Figure 1: Average spectrum of GJ 436 observed by HST/COS. Gray regions mark the areas of contamination from Earth’s reflected light. Each strong emission line is labeled. Image credit: Figure 1 from today’s paper.

A Flare For The Magnetic

Emission lines like those of silicon and nitrogen are sensitive to flaring behavior, so the authors identified all fourteen flares present in the data by looking at the total light in all of the FUV emission lines over time. The authors calculated the durations and energies of each flare, included in Table 1 in today’s paper. The flares were then removed from the data so the authors could look for the other forms of variability.

Visible light observations from Fairborn Observatory’s Automatic Photoelectric Telescope  were used to measure the periods of the star’s rotation and the star’s activity cycle. Those periods were fixed when the authors fit sine waves to the FUV light curves for stellar rotation and activity cycle. The authors allowed the amplitudes and phase of those sine waves to vary so they could find the best fit. They also included a potential third sine wave to search for any existing magnetic star-planet interactions, which would correspond to the orbital period of the planet.

Results & The Bigger Picture

Unfortunately, no magnetic SPIs were directly detected in the FUV data presented in this work. The authors were able to place a planetary magnetic field upper limit of 10 Gauss (around 0.5 G for Earth)  because of their inability to detect any FUV changes due to the planet. However, there were a bunch of frequent, low energy flares detected. Stars like GJ 436 typically exhibit more energetic flares, so the existence of these lower energy flares may be a hint of magnetic star-planet interaction! More work on SPI signatures and disentangling them from plain ol’ stellar activity is needed to tease out the answer.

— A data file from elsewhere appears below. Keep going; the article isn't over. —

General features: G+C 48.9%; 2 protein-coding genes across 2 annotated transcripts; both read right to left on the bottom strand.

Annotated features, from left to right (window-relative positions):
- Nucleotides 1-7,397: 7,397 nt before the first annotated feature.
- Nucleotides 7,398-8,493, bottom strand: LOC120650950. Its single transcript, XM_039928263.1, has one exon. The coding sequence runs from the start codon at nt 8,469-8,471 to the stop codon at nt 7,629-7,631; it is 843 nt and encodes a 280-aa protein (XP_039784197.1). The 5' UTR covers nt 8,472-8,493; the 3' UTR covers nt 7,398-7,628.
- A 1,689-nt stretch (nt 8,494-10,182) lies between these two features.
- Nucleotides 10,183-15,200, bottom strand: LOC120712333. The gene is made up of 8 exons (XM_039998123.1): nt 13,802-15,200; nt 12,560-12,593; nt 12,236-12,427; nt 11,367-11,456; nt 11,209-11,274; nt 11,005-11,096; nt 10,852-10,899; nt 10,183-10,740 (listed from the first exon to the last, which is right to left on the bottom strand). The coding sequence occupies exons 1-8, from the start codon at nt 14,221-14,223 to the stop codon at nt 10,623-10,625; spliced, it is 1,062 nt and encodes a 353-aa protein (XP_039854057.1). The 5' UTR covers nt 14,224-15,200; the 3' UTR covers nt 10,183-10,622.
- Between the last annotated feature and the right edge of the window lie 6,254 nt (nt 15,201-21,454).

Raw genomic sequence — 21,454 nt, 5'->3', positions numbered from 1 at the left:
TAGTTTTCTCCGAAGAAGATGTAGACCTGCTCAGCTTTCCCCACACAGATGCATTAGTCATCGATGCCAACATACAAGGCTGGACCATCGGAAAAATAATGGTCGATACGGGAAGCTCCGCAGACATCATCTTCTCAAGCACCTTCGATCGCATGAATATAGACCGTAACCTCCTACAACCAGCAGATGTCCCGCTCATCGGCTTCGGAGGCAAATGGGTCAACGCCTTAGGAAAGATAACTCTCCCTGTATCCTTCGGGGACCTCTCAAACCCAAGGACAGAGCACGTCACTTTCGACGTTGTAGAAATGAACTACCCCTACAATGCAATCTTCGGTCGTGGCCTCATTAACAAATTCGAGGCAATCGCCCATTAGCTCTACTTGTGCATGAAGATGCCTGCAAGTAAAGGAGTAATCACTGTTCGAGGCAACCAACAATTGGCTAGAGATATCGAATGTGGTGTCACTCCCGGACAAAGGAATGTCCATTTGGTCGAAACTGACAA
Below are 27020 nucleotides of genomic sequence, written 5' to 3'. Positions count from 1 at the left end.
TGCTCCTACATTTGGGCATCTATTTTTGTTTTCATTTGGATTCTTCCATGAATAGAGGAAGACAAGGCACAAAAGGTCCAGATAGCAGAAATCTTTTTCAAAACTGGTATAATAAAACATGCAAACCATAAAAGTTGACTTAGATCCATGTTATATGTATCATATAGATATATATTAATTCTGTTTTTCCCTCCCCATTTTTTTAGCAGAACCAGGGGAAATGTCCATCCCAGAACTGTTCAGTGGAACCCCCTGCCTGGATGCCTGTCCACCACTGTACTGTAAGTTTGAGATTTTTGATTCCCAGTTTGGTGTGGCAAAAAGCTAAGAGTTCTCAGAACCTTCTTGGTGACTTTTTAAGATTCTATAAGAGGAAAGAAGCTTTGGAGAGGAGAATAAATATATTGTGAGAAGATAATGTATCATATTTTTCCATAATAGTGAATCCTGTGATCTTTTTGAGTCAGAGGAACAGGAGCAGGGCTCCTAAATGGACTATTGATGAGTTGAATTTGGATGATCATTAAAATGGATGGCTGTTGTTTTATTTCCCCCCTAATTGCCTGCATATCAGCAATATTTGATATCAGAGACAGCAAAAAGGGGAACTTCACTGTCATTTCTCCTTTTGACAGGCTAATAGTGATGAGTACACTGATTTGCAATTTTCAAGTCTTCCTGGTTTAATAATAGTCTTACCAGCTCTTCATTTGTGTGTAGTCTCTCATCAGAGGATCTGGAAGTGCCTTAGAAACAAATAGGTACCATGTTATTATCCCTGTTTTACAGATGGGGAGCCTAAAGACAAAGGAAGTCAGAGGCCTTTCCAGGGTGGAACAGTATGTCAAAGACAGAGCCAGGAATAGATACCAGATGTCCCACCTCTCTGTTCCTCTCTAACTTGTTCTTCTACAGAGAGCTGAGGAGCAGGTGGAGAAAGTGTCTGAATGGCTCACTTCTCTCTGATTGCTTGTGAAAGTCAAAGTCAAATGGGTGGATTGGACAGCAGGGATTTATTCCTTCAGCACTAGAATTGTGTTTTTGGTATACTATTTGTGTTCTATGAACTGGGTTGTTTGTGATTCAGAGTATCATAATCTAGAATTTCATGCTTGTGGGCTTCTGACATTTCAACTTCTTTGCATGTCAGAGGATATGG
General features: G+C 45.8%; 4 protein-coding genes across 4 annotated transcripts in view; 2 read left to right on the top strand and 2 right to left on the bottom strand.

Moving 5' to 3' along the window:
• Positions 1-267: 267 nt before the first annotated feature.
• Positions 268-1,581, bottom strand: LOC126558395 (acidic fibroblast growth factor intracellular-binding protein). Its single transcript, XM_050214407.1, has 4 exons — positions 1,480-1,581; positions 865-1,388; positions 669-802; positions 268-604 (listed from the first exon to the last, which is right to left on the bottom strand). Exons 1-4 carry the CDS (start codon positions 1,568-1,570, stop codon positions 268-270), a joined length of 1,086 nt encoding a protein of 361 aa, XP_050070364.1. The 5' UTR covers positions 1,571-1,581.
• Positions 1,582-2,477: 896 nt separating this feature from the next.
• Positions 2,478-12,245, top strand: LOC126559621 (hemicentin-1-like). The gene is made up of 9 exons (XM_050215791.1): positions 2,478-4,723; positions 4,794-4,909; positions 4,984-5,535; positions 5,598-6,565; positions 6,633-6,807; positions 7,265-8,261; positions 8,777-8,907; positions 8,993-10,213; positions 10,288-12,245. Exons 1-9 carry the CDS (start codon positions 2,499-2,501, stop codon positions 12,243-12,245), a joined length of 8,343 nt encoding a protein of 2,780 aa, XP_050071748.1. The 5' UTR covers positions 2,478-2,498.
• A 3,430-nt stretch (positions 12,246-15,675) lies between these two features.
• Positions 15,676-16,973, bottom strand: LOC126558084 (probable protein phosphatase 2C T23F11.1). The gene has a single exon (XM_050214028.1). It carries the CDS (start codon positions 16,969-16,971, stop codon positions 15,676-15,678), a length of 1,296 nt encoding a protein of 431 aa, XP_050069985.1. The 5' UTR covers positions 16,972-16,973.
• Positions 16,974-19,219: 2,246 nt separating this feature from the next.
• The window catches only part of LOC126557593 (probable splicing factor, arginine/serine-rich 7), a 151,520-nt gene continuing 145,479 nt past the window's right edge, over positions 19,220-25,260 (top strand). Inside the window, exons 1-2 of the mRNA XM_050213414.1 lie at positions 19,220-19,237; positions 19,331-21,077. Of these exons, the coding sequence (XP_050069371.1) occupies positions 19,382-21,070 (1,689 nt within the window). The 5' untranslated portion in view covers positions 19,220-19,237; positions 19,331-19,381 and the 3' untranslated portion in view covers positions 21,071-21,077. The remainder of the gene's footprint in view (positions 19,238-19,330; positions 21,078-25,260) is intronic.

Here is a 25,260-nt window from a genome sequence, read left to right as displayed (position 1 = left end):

Figure 2: The variability amplitude – or the contribution to change in FUV emission – for each form of activity investigated by today’s paper, separated by each region of the FUV spectrum. Image credit: Figure 8 from today’s paper.

The variability from all of the forms of activity explored in today’s paper were compared to each other, as shown in Figure 2. The stellar activity cycle dominates the GJ 436’s FUV variability, followed by flares and noise. This means that the largest changes in GJ 436’s FUV emission come from the star’s activity cycle.

GJ 436 is a typical planet-hosting star – meaning that how it behaves is representative of most planet-hosting stars. The results from today’s paper show that most older planet-hosting stars have ultraviolet emission that is likely dominated by their activity cycles. This means that exoplanet astronomers can interpret current exoplanet observations knowing they likely experienced this history within their stellar environment – contributing to their evolution.

Astrobite edited by Archana Aravindan.

Featured image credit: NASA/ESA/STScI/G. Bacon.

About Keighley Rockcliffe

Keighley is a PhD candidate at Dartmouth College, which resides on unceded Abenaki land. She studies young exoplanet atmospheres with Dr. Elisabeth Newton. She firmly believes in making science a more inclusive space for all humans, especially those traditionally excluded and oppressed. Keighley loves to meet and support people, so please reach out to chat!